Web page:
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Monroe Historical Society
Monroe, Washington
January 17, 1901     Monroe Historical Society
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January 17, 1901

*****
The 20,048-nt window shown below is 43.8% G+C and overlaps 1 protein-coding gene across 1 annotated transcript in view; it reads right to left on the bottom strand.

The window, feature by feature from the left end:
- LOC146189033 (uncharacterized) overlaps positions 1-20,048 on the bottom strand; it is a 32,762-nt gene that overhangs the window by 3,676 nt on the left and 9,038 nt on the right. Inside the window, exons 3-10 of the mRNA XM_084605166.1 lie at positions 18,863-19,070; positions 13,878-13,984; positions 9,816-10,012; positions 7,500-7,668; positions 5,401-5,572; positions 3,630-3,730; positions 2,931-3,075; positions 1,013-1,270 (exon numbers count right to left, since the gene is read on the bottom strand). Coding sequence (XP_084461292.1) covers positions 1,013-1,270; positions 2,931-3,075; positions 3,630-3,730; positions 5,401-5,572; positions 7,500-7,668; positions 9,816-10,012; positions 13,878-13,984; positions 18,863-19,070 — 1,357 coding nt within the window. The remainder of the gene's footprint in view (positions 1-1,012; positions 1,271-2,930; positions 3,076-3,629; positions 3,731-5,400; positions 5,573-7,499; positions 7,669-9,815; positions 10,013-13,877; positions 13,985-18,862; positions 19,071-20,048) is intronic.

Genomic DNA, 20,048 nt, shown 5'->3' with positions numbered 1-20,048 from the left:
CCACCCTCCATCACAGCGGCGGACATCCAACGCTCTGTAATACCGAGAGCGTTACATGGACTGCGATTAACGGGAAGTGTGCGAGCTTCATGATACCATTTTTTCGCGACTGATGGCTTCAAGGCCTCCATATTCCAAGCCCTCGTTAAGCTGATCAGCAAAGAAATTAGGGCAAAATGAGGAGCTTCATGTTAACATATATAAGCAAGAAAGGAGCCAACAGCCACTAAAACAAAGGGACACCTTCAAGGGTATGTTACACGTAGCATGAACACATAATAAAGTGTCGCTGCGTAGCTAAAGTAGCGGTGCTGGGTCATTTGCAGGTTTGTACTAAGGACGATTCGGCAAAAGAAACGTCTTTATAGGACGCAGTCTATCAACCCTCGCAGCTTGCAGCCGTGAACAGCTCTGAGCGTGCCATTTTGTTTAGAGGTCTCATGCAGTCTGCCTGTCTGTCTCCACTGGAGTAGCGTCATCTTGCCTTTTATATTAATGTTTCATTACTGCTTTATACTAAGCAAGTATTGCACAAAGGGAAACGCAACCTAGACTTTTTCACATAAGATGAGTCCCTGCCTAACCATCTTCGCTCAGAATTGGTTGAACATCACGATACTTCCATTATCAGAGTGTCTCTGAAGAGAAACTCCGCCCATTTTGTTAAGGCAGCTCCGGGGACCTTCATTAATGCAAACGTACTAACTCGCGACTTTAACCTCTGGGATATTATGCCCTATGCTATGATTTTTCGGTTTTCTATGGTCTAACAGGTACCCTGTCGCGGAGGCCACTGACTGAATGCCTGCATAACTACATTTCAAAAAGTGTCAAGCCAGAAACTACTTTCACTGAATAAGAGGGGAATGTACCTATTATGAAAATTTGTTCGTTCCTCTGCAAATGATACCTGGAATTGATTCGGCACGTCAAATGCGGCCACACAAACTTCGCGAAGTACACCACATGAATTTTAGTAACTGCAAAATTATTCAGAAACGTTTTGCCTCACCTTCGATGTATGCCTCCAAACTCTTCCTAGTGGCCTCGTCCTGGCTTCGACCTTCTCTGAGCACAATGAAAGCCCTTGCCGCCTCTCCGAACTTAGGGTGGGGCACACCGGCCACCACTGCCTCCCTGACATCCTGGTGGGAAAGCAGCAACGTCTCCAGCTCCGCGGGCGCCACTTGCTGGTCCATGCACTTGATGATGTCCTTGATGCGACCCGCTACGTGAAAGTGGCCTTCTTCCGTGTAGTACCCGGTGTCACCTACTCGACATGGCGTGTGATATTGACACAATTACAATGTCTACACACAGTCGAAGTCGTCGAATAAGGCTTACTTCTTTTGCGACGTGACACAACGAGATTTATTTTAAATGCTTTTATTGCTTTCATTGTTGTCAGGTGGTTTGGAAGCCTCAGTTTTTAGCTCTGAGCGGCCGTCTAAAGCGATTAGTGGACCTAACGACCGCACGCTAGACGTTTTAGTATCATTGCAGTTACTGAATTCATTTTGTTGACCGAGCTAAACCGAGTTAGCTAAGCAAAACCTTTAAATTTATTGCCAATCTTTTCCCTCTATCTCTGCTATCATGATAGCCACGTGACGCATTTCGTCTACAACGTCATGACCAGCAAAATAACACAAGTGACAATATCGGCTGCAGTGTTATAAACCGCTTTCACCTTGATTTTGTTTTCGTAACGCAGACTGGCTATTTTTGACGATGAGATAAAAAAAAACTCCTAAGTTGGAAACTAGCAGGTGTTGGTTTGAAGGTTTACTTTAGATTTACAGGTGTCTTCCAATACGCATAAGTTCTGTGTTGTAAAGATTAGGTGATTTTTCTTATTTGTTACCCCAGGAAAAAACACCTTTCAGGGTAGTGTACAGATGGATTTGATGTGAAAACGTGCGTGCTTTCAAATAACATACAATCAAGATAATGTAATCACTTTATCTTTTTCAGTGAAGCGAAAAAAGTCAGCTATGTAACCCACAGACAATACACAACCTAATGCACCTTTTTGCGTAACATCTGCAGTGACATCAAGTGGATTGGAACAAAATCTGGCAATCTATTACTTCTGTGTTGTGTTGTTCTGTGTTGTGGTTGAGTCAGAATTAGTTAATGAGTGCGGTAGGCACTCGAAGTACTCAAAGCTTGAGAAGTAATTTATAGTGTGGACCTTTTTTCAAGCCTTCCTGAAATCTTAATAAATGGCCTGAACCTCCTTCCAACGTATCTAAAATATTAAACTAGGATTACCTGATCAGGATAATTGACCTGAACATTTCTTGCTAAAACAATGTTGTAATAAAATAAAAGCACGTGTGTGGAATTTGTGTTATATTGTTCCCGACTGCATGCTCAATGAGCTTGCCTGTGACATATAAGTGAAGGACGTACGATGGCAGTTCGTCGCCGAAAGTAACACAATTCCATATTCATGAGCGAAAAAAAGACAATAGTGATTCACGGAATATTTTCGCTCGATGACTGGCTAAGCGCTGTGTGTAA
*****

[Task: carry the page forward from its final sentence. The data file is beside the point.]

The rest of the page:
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00VIONI00OE MONITOR. VOL. III. MONROE, SNOHOMISH COUNTY, WASH., THURSDAY, JANUARY 17, 1901. NO. 1 * I aim to carry goods both "use- I ful and ornamental," snob as are * necessary in everyday affairs, and I also are a continual source of sat- , isfaction to the possessor. A fine line of t Watches, Jewely, Silverware and Novelties MV prices are the lowest to be found in the state. FRED. A. KNEIPP --SNOHOMISH-- New County Officers. The newly elected county officers as- sumed their duties last Monday. Com- missioner Fleming was elected chair- man of the board of county commission- ers. During the session of the board J. S. Campbell, the defeated candidate on the Republican ticket last fall, was ele- cted superintendent of schools to fill the interim to August, when the term of office of the elected officer, Mrs. R. A. Small, begins. Superintendent Friars will contest the election by the board, however, and will not give up the office until the courts have decided against him. Auditor Ross has appointed Gus Wolf chief deputy and John Haugan, assistant deputy. F.M. Riggs and D. W. Craddock will remain in office the for the present. County Treasurer Lowry has made all his appointments. The following are his helpers: W. R. Booth, Chief Deputy; Carl Thurer, Bookkeeper; Clerks, O. E. Carter, John Rhodes and A.L. Rhodes. In the other offices the working for- ces will remain practically as they are for some time. Ed. Warner of Sno- burnish will be in the Assessor&apos;s office. Commisioner Stretch has been in Everett during the week, getting ac- quainted with his new duties. School Patrons. It is much desired that all those who contemplate sending young children to school this year, do so at once if possi- ble, as nine classes have been organiz- ed in the primary department and are just beginning the work. If patrons wait till the spring term begins, which will be about Feb. o5, it will necessitate the organizing of a new class, which would greatly retard the work of those who are now in school, besides putting extra work upon Mrs. Blosser, who al- ready has an enrollment of 42. The school has been reorganized as a grammar school, consisting of primary, intermediate, and grammar depart- ments, with attendance of nearly 100 pupils. Please help us by sending all your children. R. J. FAUSETT. Prin. "Among the Breakers." "Among the Breakers," the play which has been in preparation for sev- er.l eeks by the lebekah lodge, will be p; bn next Saturday h:nt, at Odd Fellows tall. The play is a two act drama, abounding in stirring scenes, sentimental pathos and side splitting fun, and will be presented by some of the best home talent. There are ten characters in the cast, and there will be several specialties, with a dance after the performance. The prices are 35 and 25 cents, children 15 cents, and seats can be reserved at W. R. Pear- sail's. A splendid performance is sure to be given, and  crowded house is certain to be there. Located a Mine. Arthur Walters found a mineral ledge some time ago on John C. Rice's place, near the Woods creek falls, and last week took about fifty pounds of the rock to the Everett smelter and had it assayed. The returns gave $7 in silver, $1 in gold and 10 cents in copper to the ton. The ledge is 12 feet wide at the surface, and the ore assayed came from two and a half feet from the surface. As the ledge is on deeded land, it can not be flied on, but it is understood that Mr. lice will give a half interest in ledge to the the discoverer. The dis- tance from Monroe is about six miles News in General. R. B. Albertson of Seattle has been elected speaker of the house of Iepres- entatives at Olympia. A bill introduced in the legislature this week, redistricting the state, will double the representation of Snohom- ish county in the legislature, giving the county four representatives and two senators. The population of the county has increased in the last ten years from 8,150 to 23,950. John Arthur, Senior Grand Warden of the lodge of F. A. M. of Washington, will deliver a lecture to the public in the Congregational church in Snohom- ish, tomorrow (Friday) night, subject, "The Antiquity of Fremasonary." On Saturday evening Mr. Arthur will ad- dress the members of Oriental Lodge No 25 in regular communication upon "The Relation of the Master to the Lodge." All members of the fraterni- ty are cordially invited to be present. Lunch will be served in the banquet room at the close of the communication. Mr. Arthur is a fluent and forceful speaker, and presents his facts in such a pleasing and instructive manner that those who have had the pleasure of listening to his voice once, are only too glad to have an opportunity to do so again. ARCTIC EXPLORERS. Efforts Made to Recover Thou Who Were Lost. The Latest Expedition to Return Vithout Some of Its Members-- Duke of Abrnssi Will Return for Them. It was aunouneed recen,tly that the duke of the Ahruzzi ould rerturn to Eranz Joseph Land next spri.ng in t,he h,ape t,hat he migb,t uceeed in rescuing the ,t,h,ree men from his expedition who were lost durin ,his recent sojourn in that far nort,hernland, lnt,hebriefre- port of Ms discoveries, and of the re- n:arkab: .,,ledge journey cf end, of hds parties which ,?tained the h'igLhest lat- i.t u.de ever reached, not&tug was said of the g'Nat mis,ortune w,Mch befell the exp:dition. The facts have bee.n made k;nown only since the expedition re- turned to Italy. It wi:ll be, rememaered that tlhe first sl'edge part)" wh.eh the duke sent nort:h, from h.is vessel, the Stei.la Polare. when she was frozen in the ice i la,ti.tude 81 d.e,gwees 55 min- tte,s, was a fai:lre, owing to t,he f.righ- ful cold. the emperature fallfing to 52 d.e.rees Celsius. It wa:s late in Feb- ruary when this expedition returned to he ship. On Mrch l.l a fresh attempt was ma.do. Ten men and many dogs st.a,rted north,ward. After en days' march Lieut. Gaur,ini, of the Italian navy. tlhe Norwegian machinist Stck- an. and the, Italian Alpine gu,ide Ulie. d,..c;ined to go any furt,he,r, and were sent back  tthe ship with he sedge and. ten &o, says the New York Su,n. T, hey never ,returned to the ship and no trace of them cau:d be found. A],I the other members of the pary, with, th,e shdp's doctor as leader, adance, d for 20 days to beyond the eighy-,tlhia'd par.al/bl and returned safe and soundlto the s.hip. It wa,s the th,ird expedition th,at I.a,f.e,r made t:h,e hie;t r,,a.-,hin. ,:;iit,]A!n" exptt::iiLtls e,c :-h Ca' for the l.ost man. but nil in vain. Tvo depots o'f supplies were left for them a4 p',aees which it was though,t they might. reach if they were alive. After there- turn of the expedit,ion to Italy ,an o.f- fi,e::C m,arine inquiry was .held as, to the dis.appearan,ee of the, three men. Se.ven membe.rs of the expedil,i,o.n we,re ex*a'm- inek None except the duke of the Abruzzi t,h.oug,ht the men oouht, pos,si- bdy balive. Dr. Cavalli. w[ho was with the par'ty when the unfortunate men turned hack. tes.ified that the ice ws u.:'ak in n;,:ny pl,ae's and eoYe.-d wit?n n'w snow. and he believed .lh p.arty h,ad fallen in and weredxowned. There w,as n.o ,danger. ,he said. of their 'losing the.ir course ,on, t:heir "w,ay back to the .hip. for 1.hey knew perfectly the route to stee,r. A rescue expedition wcuM be impo, ss,ib]e in tlhe dark ,season. Other witnesses expressed .the he::tlf tha.t the ?I]erl il,'n] e,i]el' SllCtll:III[)ec t [-0 SOW st,arms or fallen t h,r.ou,.,r,h t he ice. Th.e <hd,e oft.he Abruzz alone said he believed there was hopehaethe men had reached one of the .supp']y stations, or. at least, h,ad found refue on some island .here they might be able to Live, as N,ansen Kid in t:he s,ame reg,ion, upon the flame' they ki,lled. Heat oneehired another vessek .the SteI,' P.ola,re .being too.be,ally used up f,or further arctic w.ork, nnd in thee .spNn.g he w,ill make h.is way w.ith a new crew acrc,,s :Ba- i00.eoi.' Lines... _  off on 3oua cheap looking, rusty, thirteenth century job. We are up to date with our Monu- ----  " i ments. Every piece is a work of art. I BOOKS AND STATIONERY ....,EVERETT MARBLE & GRANITE (]0,,,, PATENT MEDICINES J" J" SULLIVAN, Manager. BOOTS AND SHOES GENTS' FURNISHING GOODS ROPE, NAILS AND SHELF HARDWARE J. E, DOLLOFF & CO. Cur. Main and LewisStreets. $$$$$$$$$$$$$$$$ ten.is se,a to t,he arehiped,a,mo wheTe [he spent last winter. He will lead a for- lorn bope. bnt he ha.s, nobly determined lo'undero all the hardsthips neeess.ary .to aSeeTtain whethe,r Ms Ost eomradee a.re sti],l alive in, t,he f, rLhnhtful vetie waste w,here they were wa.Howed, up. RAISIN SEEDING. New 0eeupution for New York Wonaen and How the Work l* Done, The public belief that raisin eeds produce appendicitis has created an un- usually large demand for seeded rai- sins. Nearly every grocer now carries a large stock, and several houses make this their exclusive business. Outside of the honses the work is done on an extensive scale by poor women of the East. side. Most of them receive the raisins from grocers, seed and return them. receiving a small amonnt per pound. Thoe who can afford it use the ingenious little mechanisms which have been invented for the purpose , while the other,s rely upon a sharp knife, a steel fork, and their own mus- cular fingers. A few inte',llgent toil- ers employ clumsy inventions of their own, a favorite one being a screen of wires through which they force the seeds, says the New York Post. The work is done in tenement-houses, and very often in the ce!lars. Nothing is a.liowed lo go to waste; the seeds and the little pulp which is lost with the latter is put aside until the amonnt is five or ten ponnds in weight. They are then placed in barrels, covered with water, and fermented. The fermenm- tion changes the flnid into lhe popular raisin wine so common on the East side. This time of the year is the harvest season of the trade. The de- mand is but moderate in October. is large in November, and attains the maximum just before and during the Christmas holidays. The raisins them- selves are usually c]assified according to their size, quality, and the purpose for which they are intended. The best go to the table, where they form a dessert dainty. The second quality is used for wedding-cakes. Christmas and New Year's cahes, and the macdoins ,) !-u:=I 0 ,nq ,)rig Oltr i,.roi 11 ;: i i,enN. The third ad poe-eat ,'iassi:v, aed for pies, puddings, cheap cakes, poultry stuffing and the making of sauces. Electricity on the Ranch. Electricity is to be used on a large ranch in Lower California this winter for a variety of purpo.ses. A unique feature, it is said. will be the placing of several searchlights on the moun- tains overlooking the ranch, thus re- placing the old syslem of night riding to prevent lhieving. The tender of each light will be p:ovidcd wli'a si- nat code, by which he can flash infm-ma- tion In the other light tenders and anyone who may be out among the cat- tle. Each light tender will also have at hand a telephone connected with the main ranch. All parts of the ranch will be provided with telephone sta- tions, and an electric light plant will be insta;'ed at the ranch, all, of the buihtings being illuminated with elec- tricity.--Lit tle Chronicle. Les SnKnr Needed Nowudsys. A generation ago sugar constituted nearly one-fourth of the grocery trade of the country, but to-day, owing to the wonderful increase in the trade of canned goods and grocers' specialties, the staple occupies a greatly inferior rank, its sales being perhaps no more than one-twentieth of the total sales of groceries. PAC F C HARDWARE CO,, ......... EVERETT, WASH. .......... $$$$$''$$$'$$$1 $$;$$$$:$$$$$$$$$$$$$$$i I STAPLETON & TREADWELL )1 WM00Ni::I:! 2, HAI::II00I(00 Dry Goods Groceries wwnnnnan.uu w III/IIIIIlU| vvvvv ! MONROE, WASH. t At Our New Location Opposite Odd Fellows Hall, where we will continue to do business t in the old reliable manner. Try us. ........ E?... .... GENERAL HARDWARE ____ A fine line of PARLOR LAMPS, useful and handsome. A fine line of SILVERWARE, including Roger Bros. 1847 Knives and Forks, Dessert Spoons and Tea Spoons. CHILDREN'S SETS. Don forget that I carry a full stock of STOVES AND RANGE. i PRICES .00WAYS RIGHT DENMARK'S DESERTED FARMS They Are leinir Reelnimed in a Man- uer That Ls Interesting in New Englund. The Howard association has pub- lished an interesting leaflet, efftitled: "Baek to the Land--Denmark's Ex- "mph'." In that country, says I,..- don Truth, there is an exodus of the population of the towns hack to the land. Partly by state aid. and partly by private enterprise, 2,0(( square miles of waste land have been re- claimed, and five-eighths of the na- tional territory is possessed by small freeholders and peasants. Above a social gatherings. Ii villages where the high school has obtained influ- ence, neither drinMng, gambling, nor gross brea(aes of morals are to be met with; yet the villagers are fond of games, dancing, sports and other recreations. And what is the resnlt? Denmark has become the second country in the world in regard to average wealth per head, although there are few very rich men. She annually supplies the British market with more than t,CO.003 hundredweight of butter and the same amount of bacon, about 20,,q,.OOO,(W. eggs, and scores of thou- sands of pigs, cattle and horses. Surely" we might take example by hundred people's high sehols have ]this. This produce might equally well been established, where peasantry and [ be brought into existence in Eng- working classes of ages from 18 to :and. Bnt it never will be, so long 25 get board and education for 10. as our wretched system of education per week. The Danish farmers have prevails in villages, so long as vii- formed cooperative societies for the lagers are divorced from all property collection, sale and export of their in land. and so long as village life re- produce. Danish university and col- mains the dull, dreary thing it is. lege students have instituted through- Let anyone only consider what might out the rural districts free lectures, have been done for the rural popu- evening lessons, and committees for lation at home with the 100.O2C,,000 promoting popular amusements. In [that have heen spent in relieving the ahncst every village a public hall l,oppresse d millionaires in the Trans- ias been erected for recreation and vaa,l.